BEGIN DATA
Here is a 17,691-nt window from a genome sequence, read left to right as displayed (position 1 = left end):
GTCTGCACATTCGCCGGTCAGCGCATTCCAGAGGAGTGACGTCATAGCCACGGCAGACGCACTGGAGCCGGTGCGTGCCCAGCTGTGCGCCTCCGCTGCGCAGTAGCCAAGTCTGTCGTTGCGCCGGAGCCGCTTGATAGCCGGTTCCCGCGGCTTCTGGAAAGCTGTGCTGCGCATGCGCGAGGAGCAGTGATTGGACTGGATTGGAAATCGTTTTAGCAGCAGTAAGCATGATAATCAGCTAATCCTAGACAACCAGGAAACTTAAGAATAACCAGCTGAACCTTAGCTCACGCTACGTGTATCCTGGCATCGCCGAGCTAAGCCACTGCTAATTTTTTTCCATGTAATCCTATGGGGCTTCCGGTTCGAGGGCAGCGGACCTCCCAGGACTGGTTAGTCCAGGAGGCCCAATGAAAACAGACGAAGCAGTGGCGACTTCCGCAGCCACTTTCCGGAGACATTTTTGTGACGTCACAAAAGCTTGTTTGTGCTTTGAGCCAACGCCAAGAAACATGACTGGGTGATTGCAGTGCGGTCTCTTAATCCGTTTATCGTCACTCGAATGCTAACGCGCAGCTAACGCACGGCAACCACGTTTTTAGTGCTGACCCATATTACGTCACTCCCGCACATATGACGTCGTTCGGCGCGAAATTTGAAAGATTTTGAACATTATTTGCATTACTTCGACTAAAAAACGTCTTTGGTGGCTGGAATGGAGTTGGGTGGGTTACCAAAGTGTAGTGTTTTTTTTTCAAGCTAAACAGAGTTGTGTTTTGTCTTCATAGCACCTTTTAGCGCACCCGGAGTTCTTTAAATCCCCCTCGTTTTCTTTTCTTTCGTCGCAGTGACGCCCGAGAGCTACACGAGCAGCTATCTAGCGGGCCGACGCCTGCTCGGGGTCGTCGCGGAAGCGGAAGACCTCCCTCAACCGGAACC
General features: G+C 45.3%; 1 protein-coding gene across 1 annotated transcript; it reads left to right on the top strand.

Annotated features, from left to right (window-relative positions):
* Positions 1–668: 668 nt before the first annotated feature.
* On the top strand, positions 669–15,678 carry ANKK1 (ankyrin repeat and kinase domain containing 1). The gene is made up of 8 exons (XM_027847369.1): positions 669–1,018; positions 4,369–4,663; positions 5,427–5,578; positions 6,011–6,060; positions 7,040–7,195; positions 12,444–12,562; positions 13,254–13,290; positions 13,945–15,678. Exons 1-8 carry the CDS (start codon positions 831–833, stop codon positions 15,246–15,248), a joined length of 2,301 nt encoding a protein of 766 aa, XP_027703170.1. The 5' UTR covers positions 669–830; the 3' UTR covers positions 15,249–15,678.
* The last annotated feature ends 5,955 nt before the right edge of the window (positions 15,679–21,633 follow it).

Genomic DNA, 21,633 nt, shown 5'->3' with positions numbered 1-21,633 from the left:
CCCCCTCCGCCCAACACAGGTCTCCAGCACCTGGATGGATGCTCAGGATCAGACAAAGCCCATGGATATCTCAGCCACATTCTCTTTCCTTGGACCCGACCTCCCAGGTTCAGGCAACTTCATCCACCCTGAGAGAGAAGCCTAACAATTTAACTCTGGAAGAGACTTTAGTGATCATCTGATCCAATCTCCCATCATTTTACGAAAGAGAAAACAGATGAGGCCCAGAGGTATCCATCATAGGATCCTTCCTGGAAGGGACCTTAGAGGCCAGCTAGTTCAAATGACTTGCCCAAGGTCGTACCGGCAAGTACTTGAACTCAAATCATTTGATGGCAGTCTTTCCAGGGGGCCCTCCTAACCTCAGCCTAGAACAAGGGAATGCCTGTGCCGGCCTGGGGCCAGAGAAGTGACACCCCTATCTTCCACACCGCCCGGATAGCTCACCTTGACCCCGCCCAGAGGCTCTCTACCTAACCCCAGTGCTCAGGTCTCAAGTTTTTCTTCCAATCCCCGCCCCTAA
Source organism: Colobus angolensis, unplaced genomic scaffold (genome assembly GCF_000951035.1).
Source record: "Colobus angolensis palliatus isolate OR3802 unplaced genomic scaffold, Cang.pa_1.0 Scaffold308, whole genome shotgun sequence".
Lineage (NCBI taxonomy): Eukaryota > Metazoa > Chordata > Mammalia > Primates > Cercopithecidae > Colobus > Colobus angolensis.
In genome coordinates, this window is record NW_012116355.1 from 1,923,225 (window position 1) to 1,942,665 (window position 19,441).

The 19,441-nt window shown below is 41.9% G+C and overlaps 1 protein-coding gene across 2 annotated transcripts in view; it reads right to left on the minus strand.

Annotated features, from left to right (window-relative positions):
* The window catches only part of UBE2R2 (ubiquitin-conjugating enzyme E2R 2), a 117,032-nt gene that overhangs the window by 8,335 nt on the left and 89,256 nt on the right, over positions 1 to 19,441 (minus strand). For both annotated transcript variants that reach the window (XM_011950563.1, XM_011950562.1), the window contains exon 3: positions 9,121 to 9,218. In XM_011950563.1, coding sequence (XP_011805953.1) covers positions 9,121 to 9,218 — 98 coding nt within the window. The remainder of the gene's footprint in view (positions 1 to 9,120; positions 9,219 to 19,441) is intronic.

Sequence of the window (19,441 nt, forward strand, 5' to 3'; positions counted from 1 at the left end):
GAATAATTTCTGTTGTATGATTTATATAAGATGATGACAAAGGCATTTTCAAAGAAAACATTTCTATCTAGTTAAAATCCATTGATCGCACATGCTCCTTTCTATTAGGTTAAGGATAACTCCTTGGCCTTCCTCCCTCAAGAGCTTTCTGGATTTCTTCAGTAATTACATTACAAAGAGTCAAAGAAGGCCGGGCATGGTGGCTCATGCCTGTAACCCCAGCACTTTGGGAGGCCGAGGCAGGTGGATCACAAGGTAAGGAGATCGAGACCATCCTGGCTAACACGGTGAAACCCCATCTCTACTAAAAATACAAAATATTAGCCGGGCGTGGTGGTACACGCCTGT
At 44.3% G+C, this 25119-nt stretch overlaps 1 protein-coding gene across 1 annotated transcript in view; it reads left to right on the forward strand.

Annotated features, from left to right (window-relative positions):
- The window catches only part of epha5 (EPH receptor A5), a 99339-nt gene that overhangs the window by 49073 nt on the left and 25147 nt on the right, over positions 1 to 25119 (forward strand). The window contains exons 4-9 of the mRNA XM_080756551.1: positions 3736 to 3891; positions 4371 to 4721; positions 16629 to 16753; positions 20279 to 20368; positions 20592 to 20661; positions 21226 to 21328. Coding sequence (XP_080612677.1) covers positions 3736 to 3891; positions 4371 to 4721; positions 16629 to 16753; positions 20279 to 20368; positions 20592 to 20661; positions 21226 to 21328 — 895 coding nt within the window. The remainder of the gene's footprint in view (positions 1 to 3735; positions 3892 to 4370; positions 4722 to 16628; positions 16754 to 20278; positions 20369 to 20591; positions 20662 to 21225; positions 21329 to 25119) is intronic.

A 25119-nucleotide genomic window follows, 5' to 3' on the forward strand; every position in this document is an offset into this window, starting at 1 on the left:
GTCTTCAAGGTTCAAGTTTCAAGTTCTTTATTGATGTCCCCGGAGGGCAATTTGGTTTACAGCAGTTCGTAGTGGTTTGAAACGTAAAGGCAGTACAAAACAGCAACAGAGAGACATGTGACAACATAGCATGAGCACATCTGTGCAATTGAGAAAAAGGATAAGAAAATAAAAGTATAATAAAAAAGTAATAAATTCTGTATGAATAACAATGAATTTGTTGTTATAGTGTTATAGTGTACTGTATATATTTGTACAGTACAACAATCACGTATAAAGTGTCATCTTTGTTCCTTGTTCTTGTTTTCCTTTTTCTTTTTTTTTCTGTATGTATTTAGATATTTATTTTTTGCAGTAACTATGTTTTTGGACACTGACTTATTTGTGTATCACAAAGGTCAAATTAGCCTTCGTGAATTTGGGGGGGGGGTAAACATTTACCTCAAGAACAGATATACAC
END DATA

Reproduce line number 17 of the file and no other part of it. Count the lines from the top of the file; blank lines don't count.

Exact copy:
Sequence of the window (19,441 nt, forward strand, 5' to 3'; positions counted from 1 at the left end):